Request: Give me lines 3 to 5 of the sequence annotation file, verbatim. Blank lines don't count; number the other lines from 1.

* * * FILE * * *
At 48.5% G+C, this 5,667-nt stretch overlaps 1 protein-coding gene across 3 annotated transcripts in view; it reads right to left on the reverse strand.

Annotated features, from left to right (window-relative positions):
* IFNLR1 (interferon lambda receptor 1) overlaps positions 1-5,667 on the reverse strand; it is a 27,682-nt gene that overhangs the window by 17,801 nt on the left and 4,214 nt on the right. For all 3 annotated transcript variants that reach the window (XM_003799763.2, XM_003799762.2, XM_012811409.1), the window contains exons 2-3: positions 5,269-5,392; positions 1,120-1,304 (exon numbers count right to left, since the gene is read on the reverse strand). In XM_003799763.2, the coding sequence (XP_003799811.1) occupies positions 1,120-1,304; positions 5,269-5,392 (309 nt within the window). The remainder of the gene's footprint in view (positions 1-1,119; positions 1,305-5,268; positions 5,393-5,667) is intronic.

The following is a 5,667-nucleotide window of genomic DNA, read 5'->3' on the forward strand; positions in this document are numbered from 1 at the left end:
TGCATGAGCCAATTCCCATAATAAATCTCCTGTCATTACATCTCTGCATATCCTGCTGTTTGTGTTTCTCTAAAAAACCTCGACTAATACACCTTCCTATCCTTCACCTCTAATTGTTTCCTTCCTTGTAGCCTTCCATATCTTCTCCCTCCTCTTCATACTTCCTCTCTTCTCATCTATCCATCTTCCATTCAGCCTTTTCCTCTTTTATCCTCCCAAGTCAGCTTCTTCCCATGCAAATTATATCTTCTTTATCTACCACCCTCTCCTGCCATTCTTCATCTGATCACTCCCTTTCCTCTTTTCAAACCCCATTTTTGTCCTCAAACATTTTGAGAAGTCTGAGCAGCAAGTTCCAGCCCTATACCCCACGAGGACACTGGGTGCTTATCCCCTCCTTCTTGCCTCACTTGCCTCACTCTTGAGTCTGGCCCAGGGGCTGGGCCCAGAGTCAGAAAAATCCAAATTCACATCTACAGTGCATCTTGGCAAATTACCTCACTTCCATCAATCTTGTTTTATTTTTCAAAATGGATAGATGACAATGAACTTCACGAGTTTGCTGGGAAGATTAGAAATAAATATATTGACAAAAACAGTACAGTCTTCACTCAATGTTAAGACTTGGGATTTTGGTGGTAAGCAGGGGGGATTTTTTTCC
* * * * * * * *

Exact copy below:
* IFNLR1 (interferon lambda receptor 1) overlaps positions 1-5,667 on the reverse strand; it is a 27,682-nt gene that overhangs the window by 17,801 nt on the left and 4,214 nt on the right. For all 3 annotated transcript variants that reach the window (XM_003799763.2, XM_003799762.2, XM_012811409.1), the window contains exons 2-3: positions 5,269-5,392; positions 1,120-1,304 (exon numbers count right to left, since the gene is read on the reverse strand). In XM_003799763.2, the coding sequence (XP_003799811.1) occupies positions 1,120-1,304; positions 5,269-5,392 (309 nt within the window). The remainder of the gene's footprint in view (positions 1-1,119; positions 1,305-5,268; positions 5,393-5,667) is intronic.

The following is a 5,667-nucleotide window of genomic DNA, read 5'->3' on the forward strand; positions in this document are numbered from 1 at the left end:
TGCATGAGCCAATTCCCATAATAAATCTCCTGTCATTACATCTCTGCATATCCTGCTGTTTGTGTTTCTCTAAAAAACCTCGACTAATACACCTTCCTATCCTTCACCTCTAATTGTTTCCTTCCTTGTAGCCTTCCATATCTTCTCCCTCCTCTTCATACTTCCTCTCTTCTCATCTATCCATCTTCCATTCAGCCTTTTCCTCTTTTATCCTCCCAAGTCAGCTTCTTCCCATGCAAATTATATCTTCTTTATCTACCACCCTCTCCTGCCATTCTTCATCTGATCACTCCCTTTCCTCTTTTCAAACCCCATTTTTGTCCTCAAACATTTTGAGAAGTCTGAGCAGCAAGTTCCAGCCCTATACCCCACGAGGACACTGGGTGCTTATCCCCTCCTTCTTGCCTCACTTGCCTCACTCTTGAGTCTGGCCCAGGGGCTGGGCCCAGAGTCAGAAAAATCCAAATTCACATCTACAGTGCATCTTGGCAAATTACCTCACTTCCATCAATCTTGTTTTATTTTTCAAAATGGATAGATGACAATGAACTTCACGAGTTTGCTGGGAAGATTAGAAATAAATATATTGACAAAAACAGTACAGTCTTCACTCAATGTTAAGACTTGGGATTTTGGTGGTAAGCAGGGGGGATTTTTTTCC